It does depend. But I often toss it literally just about right on top of where I suspect or see fish. When I do this I tend to pretty much immediately begin the jiggle. Sometimes with bluegill and bass you'll get hits literally in the first second of touching down. I know this is quite different from casting beyond and allow the fly to drift to feeding fish like you'd do in current/trout often. Try anything, but don't be afraid to put a little soft hackle near the fish -- I've not had panfish/bass that spook too easily. Sometimes slapping the fly on the water seems to bring 'em in .

    Actually, the soft hackle thing is really just the same way you'd work little tube jigs on a spinning rod. Nothing mystical, it just works really well for me.

    Obviously with minnow patterns I tend to also add longer strips, lifts for jigging motion, etc. Whatever the fish seem to hit on that day.

    I've said this before and it sounds arrogant, but I'll put myself into a battle vs. anyone on local bluegill with soft hackles . Another cool thing is that you'll sometimes get them on foam bugs, poppers, etc. but the bigger ones tend to hold under the "morons" who hit the surface, and you can often get 1-2 "bulls" on wet flies fished underneath . If I need more sinkage I'll use one of my brassie soft hackles because the wire obviously adds decent weight.

    Just my take -- I'm kind of on the fringe. I also fish long level leaders which most people do not do. So find what works for you and have fun! You'll get plenty of practice on ponds you'll get a good idea about what patterns work and how to work them. Welcome to warm water!

    I'm going the other way and trout fishing all this week -- give me some "moving water" luck .

    Edit- here's an example of the kind I tend to fish first on the water. I then adjust pattern/weight as needed for the conditions.

    This guy didn't dub any kind of thorax to "prop" the hackle in stronger current, but you don't really need to in still water in my experience.

    ---------- Post added at 06:37 PM ---------- Previous post was at 06:22 PM ----------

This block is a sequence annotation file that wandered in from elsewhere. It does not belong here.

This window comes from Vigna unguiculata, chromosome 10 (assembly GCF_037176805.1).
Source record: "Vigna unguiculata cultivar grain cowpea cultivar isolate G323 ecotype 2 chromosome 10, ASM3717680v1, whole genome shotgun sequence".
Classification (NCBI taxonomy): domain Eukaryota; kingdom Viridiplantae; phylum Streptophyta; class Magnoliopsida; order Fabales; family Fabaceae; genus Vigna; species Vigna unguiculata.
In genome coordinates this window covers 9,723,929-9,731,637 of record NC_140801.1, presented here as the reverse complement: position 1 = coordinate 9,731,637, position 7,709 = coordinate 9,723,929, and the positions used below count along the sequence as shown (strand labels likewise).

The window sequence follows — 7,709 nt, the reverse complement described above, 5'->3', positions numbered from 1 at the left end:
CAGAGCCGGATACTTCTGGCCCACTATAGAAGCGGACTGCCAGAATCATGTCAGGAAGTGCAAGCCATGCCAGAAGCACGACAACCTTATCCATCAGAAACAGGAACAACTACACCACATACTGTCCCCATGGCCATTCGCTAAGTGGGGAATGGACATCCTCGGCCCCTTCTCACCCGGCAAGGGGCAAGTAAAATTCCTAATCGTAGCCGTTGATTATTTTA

Oh, and don't put hardly ANY thought into leader construction and tippet size. A lot of people use 2-5x leader/tippet for bluegill, but bluegill could probably be caught on 20-30 pound test tippet to be honest. I'm not proposing that....but I'd bet I could go out and catch plenty using it.

    For bluegill I use 4-8 pound maxima (regular mono, not X stuff) in a long strip of 5-12 feet most of the time (depending on conditions). With chop on the water I tend toward the shorter end, with really clear, calm water I got longer. You could tie your own tapered leaders from something like 20 >> 12 >> 8 >> 6 or 4 pound tippet and it would work well. I just don't bother with it. If I know I won't tie on weighted clouser minnows or something I'll just use 4 pound for the panfish....

    For bass, tapered a leader to 8-15 pound test is fine. 20 pound if you're fishing big flies on a 7-8 weight or something. Or if you're in massive vegetation. Lefty advocates a long strip of just 20 pound test for big bass in cover.

    Panfish/bass are not leader shy and my take is that this isn't critical like it might be for trout. Warm water ain't trout fishing

  8. Likes busbus, Flyfisher for men liked this post
  9. #6

    Default Re: Effective small pond fishing

    Can I like your post twice? You answered a lot of questions.

    I am more used to spin fishing but, even then, I have little practical experience. My dad never had the patience to teach me fishing even though he was pretty darn good at it whenever he was young. I had to stick with small game hunting with him but that was worth it.

    I see what you are saying about twitching the rod tip. Actually, I can see me doing that, too. It will take a little practice because of the spin caster in me and the (almost) need to retrieve the line quickly.

    I don't know if I get impatient, per se, I think I just get all excited. But I have to say that even though I have only gone out a handful of times, and actually caught fish, there is something about fly fishing that is so totally different than spin fishing. For some reason, all of my senses are more open. Of course, maybe being on a stream is a totally different setting lake fishing and there is more to experience, but I don't think that is totally the case.